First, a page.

Evolution Unfolding

When Salvador Luria ran his slot machine experiment, he captured a single round of evolution. A population of E. coli faced a challenge—an attack of viruses—and natural selection favored resistant mutants. But in every generation, natural selection can shape a species. New mutations arise, genes mix to form new combinations as they pass from parent to offspring, and the shifting environment creates new challenges. On this grander scale, evolution can be far harder to observe. Life has had millions of years to change, whereas scientists are on this earth for only a few decades. Darwin had resigned himself to studying evolution from a distance, and a century later most evolutionary biologists were following suit. They would compare genes in different species to learn how they diverged or search for new versions of genes that had arisen in response to new challenges. They would look for the effects of natural selection in the past. But in the 1980s a number of scientists decided to watch evolution in the present. They set out to observe E. coli and other bacteria undergo natural selection in their laboratories.

One of those scientists was Richard Lenski. Lenski started his scientific career hiking the Blue Ridge Mountains in search of beetles. He wanted to learn how beetles help hold together the

Southern Appalachian food web. Lenski focused his work on a handful of species of Carabus ground beetles. He hoped to determine what controlled their population—cold snaps and heat waves perhaps, or maybe the competition for prey. The question was not just academic. The ground beetles might well be protecting the forests by keeping tree-destroying pests in check. Understanding the ecology of ground beetles might make it possible to predict outbreaks of pests and perhaps even prevent them.

Each spring, Lenski climbed the slopes and dug holes. He put plastic cups in them, covering the cups with funnels. Beetles tumbled down the funnels into the cups, and Lenski returned each day to count them. He marked the beetles and set them free. He tracked how much weight they gained each summer. He compared how many Carabus sylvosus he caught with how many Carabus limbatus. He compared how many beetles lived in dense forests with how many inhabited clear-cuts.

Lenski looked for patterns. In science, patterns become stronger the more times an experiment can be repeated. Doctors put thousands of people on an experimental drug. Physicists fire a laser millions of times to discover the ways of the photon. Ecologists also replicate their experiments when they can, but each datum demands far more labor. For his clear-cutting study, Lenski built a grand total of four enclosures, two in the clear-cut and two in the forest, each holding sixteen traps. With so few trials he could catch sight of only fleeting shadows, hazy signs of the forces governing the beetles.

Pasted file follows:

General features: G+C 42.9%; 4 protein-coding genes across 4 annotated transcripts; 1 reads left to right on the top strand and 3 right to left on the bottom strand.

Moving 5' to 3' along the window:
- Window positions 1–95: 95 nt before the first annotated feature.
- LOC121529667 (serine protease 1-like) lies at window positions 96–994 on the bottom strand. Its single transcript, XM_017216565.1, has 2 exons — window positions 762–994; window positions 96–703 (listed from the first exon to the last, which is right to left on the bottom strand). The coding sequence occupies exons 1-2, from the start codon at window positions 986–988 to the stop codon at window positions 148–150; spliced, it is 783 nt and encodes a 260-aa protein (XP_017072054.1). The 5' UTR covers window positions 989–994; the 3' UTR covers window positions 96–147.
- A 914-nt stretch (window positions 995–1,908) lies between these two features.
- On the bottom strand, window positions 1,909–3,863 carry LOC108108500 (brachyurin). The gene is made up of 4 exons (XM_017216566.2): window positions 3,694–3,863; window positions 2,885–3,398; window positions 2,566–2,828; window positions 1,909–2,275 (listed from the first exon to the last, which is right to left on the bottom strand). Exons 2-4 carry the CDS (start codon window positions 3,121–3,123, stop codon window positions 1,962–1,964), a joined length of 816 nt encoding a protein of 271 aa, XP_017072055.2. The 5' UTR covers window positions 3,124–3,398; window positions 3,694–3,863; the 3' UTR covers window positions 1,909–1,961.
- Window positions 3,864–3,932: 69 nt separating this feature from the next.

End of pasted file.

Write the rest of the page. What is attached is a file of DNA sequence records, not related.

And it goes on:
Lenski came down from the mountains. He decided he would have to find another creature he could study to get some answers to the big questions on his mind. He found E. coli. When Lenski looked at a flask of E. coli, he saw a mountain. It was an ecosystem filled with billions of individual organisms. Like his beetles, E. coli searched for food and reproduced. They were preyed upon by viruses rather than by salamanders. E. coli's ecosystem might be simpler than the Blue Ridge Mountains, but simplicity can be a virtue in science. A researcher can precisely control every variable in an experiment to see the effect of each one.

Best of all, E. coli is the sort of creature that can, in theory, evolve very fast. Mutations may occur only rarely, but with millions of microbes in a single flask a few mutations will arise in every generation. And because E. coli can reproduce in as little as twenty minutes, a beneficial mutation may let a mutant overtake a colony in a matter of days.

Lenski set up an experiment that was simple yet powerful. He gave his bacteria a limited supply of glucose and thus created a huge evolutionary pressure. Their ancestors had been fed endless meals of sugar, and they had adapted to that diet. The microbes that could convert the food to offspring fastest took over the population. In Lenski's experiment, genes that sped up breeding were no longer beneficial. His bacteria grew slowly if at all. Any new mutation that allowed the microbes to survive the conditions better, Lenski reasoned, would be strongly favored by natural selection.

As E. coli passed through thousands of generations in his laboratory, evolution's mark began to emerge. When Lenski pitted the ancestral bacteria against their descendants on their new diet, the new microbes reproduced faster. The more time passed, the better adapted the bacteria became. After a decade, the bacteria could grow far faster than their ancestors. The course of their evolution was not smooth: the bacteria might spend several hundred generations without any observable change, only to go through a rapid evolutionary burst. And as E. coli evolved to grow faster, Lenski detected other changes.